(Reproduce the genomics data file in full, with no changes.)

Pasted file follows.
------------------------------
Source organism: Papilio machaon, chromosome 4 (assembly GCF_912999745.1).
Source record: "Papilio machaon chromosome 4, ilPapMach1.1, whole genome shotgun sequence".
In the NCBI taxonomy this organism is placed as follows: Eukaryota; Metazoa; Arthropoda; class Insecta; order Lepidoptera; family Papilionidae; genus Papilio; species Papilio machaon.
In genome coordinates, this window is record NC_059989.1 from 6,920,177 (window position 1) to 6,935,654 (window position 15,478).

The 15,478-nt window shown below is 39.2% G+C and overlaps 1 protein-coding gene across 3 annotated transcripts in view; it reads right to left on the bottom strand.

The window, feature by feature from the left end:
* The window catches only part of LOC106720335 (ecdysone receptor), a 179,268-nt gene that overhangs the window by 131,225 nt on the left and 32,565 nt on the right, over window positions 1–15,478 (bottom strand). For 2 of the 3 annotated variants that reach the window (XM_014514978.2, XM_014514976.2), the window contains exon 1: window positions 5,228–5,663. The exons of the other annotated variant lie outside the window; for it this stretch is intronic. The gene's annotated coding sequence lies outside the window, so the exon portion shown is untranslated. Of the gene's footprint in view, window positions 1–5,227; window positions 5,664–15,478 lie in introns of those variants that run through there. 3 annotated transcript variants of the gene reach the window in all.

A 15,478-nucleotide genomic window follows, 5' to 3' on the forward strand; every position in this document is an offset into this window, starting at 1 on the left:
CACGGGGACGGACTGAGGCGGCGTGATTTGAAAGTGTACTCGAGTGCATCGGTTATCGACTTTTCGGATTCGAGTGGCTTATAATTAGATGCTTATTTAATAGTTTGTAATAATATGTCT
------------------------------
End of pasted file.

Source organism: Papilio machaon, chromosome 4 (assembly GCF_912999745.1).
Source record: "Papilio machaon chromosome 4, ilPapMach1.1, whole genome shotgun sequence".
In the NCBI taxonomy this organism is placed as follows: Eukaryota; Metazoa; Arthropoda; class Insecta; order Lepidoptera; family Papilionidae; genus Papilio; species Papilio machaon.
In genome coordinates, this window is record NC_059989.1 from 6,920,177 (window position 1) to 6,935,654 (window position 15,478).

The 15,478-nt window shown below is 39.2% G+C and overlaps 1 protein-coding gene across 3 annotated transcripts in view; it reads right to left on the bottom strand.

The window, feature by feature from the left end:
* The window catches only part of LOC106720335 (ecdysone receptor), a 179,268-nt gene that overhangs the window by 131,225 nt on the left and 32,565 nt on the right, over window positions 1–15,478 (bottom strand). For 2 of the 3 annotated variants that reach the window (XM_014514978.2, XM_014514976.2), the window contains exon 1: window positions 5,228–5,663. The exons of the other annotated variant lie outside the window; for it this stretch is intronic. The gene's annotated coding sequence lies outside the window, so the exon portion shown is untranslated. Of the gene's footprint in view, window positions 1–5,227; window positions 5,664–15,478 lie in introns of those variants that run through there. 3 annotated transcript variants of the gene reach the window in all.

A 15,478-nucleotide genomic window follows, 5' to 3' on the forward strand; every position in this document is an offset into this window, starting at 1 on the left:
CACGGGGACGGACTGAGGCGGCGTGATTTGAAAGTGTACTCGAGTGCATCGGTTATCGACTTTTCGGATTCGAGTGGCTTATAATTAGATGCTTATTTAATAGTTTGTAATAATATGTCT